RM noted that the concept of Love Yourself -- which spans three albums: Her, Tear, and Answer, as well as the short film, Love Yourself: Wonder -- was something of a risky move, given the ever-evolving music industry.
“But we took the risk, and it paid off,” he added, for the group and for their fans, whose messages to the band in the wake of the Love Yourself albums have been full of positivity and healing.
“Somebody said love is an ability," RM added. "People, and young people especially, just fall in love with no substance. But if somebody doesn’t love themselves, they can’t love others.”
9. Every song on each BTS album is one piece of the puzzle.
Suga explained that many of the songs on the Love Yourself albums are meant to be taken as part of the whole, contributing to the larger story arc and concept, while Jin noted that the albums' title songs and videos are chosen and shaped to reflect the “color and flavor” of the albums as a whole, as well as the key message.
10. They've always wanted to be their own kind of group.
“When we started out, we started singing about our own thoughts, experiences and feelings,” Suga recalled.
“We want to be a method of help for the world," RM agreed. "We want to use our hopes and inspirations to help the world.”
11. And their production process is a truly collaborative effort.
7 Times BTS Dominated 2017: How They Went From K-Pop Boy Band to Global Superstars
Suga likened BTS' production process to a "year-round song camp," noting that their creative efforts are not just limited to their songs, but expand out to music videos, choreography and style. The group works together to create their lyrics and melodies -- and process feedback from Big Hit boss "Mr. Bang," Bang Si-hyuk -- and said that they consider their production team to be colleagues and equal partners in the ongoing creative process.
“If there was a barrier, we wouldn’t be able to make the music we do,” Suga noted.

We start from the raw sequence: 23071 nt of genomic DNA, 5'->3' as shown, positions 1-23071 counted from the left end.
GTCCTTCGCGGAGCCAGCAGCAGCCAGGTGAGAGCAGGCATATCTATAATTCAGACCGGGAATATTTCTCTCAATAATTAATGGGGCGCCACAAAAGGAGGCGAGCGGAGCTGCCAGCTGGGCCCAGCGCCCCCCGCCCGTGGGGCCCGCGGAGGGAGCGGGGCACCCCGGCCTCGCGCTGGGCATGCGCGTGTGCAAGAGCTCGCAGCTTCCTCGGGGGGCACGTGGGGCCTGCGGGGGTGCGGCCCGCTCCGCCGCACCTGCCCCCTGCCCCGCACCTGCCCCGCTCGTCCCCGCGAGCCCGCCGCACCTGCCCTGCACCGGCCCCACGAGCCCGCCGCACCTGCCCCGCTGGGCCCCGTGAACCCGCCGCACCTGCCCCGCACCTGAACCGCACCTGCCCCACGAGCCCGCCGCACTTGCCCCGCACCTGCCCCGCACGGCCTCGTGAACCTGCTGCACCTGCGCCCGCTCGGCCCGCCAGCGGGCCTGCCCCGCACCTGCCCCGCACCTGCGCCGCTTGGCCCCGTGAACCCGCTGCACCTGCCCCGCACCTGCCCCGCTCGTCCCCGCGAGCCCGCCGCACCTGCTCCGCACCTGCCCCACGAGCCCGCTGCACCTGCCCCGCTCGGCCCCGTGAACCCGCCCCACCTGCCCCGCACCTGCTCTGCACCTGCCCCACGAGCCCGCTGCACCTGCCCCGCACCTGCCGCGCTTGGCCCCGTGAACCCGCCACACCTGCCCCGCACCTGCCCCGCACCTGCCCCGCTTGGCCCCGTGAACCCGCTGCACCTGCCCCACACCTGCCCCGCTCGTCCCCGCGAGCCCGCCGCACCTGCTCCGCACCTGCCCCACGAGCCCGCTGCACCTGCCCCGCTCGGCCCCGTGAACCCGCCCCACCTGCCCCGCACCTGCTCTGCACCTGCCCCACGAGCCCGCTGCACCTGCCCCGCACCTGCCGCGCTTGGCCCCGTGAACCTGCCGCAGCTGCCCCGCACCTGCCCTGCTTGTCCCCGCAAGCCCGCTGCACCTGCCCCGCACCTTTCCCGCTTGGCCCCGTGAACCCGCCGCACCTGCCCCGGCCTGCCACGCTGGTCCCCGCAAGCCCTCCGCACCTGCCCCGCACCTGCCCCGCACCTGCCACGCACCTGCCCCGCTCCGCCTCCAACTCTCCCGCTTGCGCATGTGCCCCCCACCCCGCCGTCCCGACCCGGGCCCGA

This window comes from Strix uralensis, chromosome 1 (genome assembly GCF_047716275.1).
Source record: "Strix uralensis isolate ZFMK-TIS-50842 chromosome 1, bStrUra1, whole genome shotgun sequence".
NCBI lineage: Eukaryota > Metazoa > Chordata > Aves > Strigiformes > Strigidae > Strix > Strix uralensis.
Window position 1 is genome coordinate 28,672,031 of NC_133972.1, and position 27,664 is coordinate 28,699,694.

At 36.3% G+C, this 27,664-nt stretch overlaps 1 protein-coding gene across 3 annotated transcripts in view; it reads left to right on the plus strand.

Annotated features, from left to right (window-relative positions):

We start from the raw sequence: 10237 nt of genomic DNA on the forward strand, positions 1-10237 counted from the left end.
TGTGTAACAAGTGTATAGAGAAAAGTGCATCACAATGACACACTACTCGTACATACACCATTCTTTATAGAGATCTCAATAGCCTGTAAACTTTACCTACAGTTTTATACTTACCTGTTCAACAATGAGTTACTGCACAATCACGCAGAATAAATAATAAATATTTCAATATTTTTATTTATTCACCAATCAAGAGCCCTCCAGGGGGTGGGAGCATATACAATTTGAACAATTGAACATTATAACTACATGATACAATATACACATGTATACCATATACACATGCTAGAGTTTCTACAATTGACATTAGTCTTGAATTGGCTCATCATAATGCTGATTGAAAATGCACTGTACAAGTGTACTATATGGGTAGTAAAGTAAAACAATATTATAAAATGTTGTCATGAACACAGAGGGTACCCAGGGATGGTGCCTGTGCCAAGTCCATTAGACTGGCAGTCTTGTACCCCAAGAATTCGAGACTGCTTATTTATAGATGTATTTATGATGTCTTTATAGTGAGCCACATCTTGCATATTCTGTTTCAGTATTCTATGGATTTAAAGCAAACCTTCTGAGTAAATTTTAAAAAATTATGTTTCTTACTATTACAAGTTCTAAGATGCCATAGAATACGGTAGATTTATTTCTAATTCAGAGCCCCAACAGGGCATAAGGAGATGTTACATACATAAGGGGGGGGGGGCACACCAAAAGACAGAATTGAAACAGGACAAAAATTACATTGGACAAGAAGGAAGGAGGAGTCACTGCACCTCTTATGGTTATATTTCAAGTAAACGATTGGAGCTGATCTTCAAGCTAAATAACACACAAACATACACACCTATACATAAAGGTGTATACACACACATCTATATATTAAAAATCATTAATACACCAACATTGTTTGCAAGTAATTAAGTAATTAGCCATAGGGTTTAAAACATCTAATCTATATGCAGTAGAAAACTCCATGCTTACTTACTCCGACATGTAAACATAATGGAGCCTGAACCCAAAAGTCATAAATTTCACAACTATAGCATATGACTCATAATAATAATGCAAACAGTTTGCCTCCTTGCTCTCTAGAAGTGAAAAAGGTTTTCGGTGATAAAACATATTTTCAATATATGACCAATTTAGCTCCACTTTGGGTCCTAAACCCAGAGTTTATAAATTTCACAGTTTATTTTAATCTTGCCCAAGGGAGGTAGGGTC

“We all have to do our roles, and we try to work together as much as we can,” J-Hope added. “Our participation in the process makes it more sincere and meaningful.”
12. However, there's still some healthy competition.
RM said that the group's members and production team are constantly challenging each other throughout the creative process, with everyone sharing the same ultimate goal: to create the best possible final product. Jimin added that the "evolution" of a song can continue throughout the recording process, while Suga noted that the group's "mutual respect" allows them to work together to listen and make changes to improve a song.
"We're pretty level-headed and open,” J-Hope agreed when asked about what happens when creative differences arise in the group. "We’ll just say it." And if there’s any choreography that’s too hard, he joked, they’ll definitely make it known. “We’re not getting any younger!”
13. They have thoughts on K-pop as a "genre."
Suga explained that he doesn't like to categorize K-pop as merely a genre of music, rather as an “integration of content,” including the Korean makeup, clothing and style that have made unique influences in other countries.
14. But they don't limit themselves when it comes to musical influences.
When it comes to what they're listening to now, Jungkook said he tries “not to categorize” his influences and preferences, noting that he listens to a lot of K-pop and American pop, but also tries to study as many genres as possible over a broad spectrum.
15. And the group certainly loved their time at the GRAMMY Museum.
When Goldman asked how they enjoyed their tour of the historic music exhibits, Jungkook only had one word for the experience: "Lit!"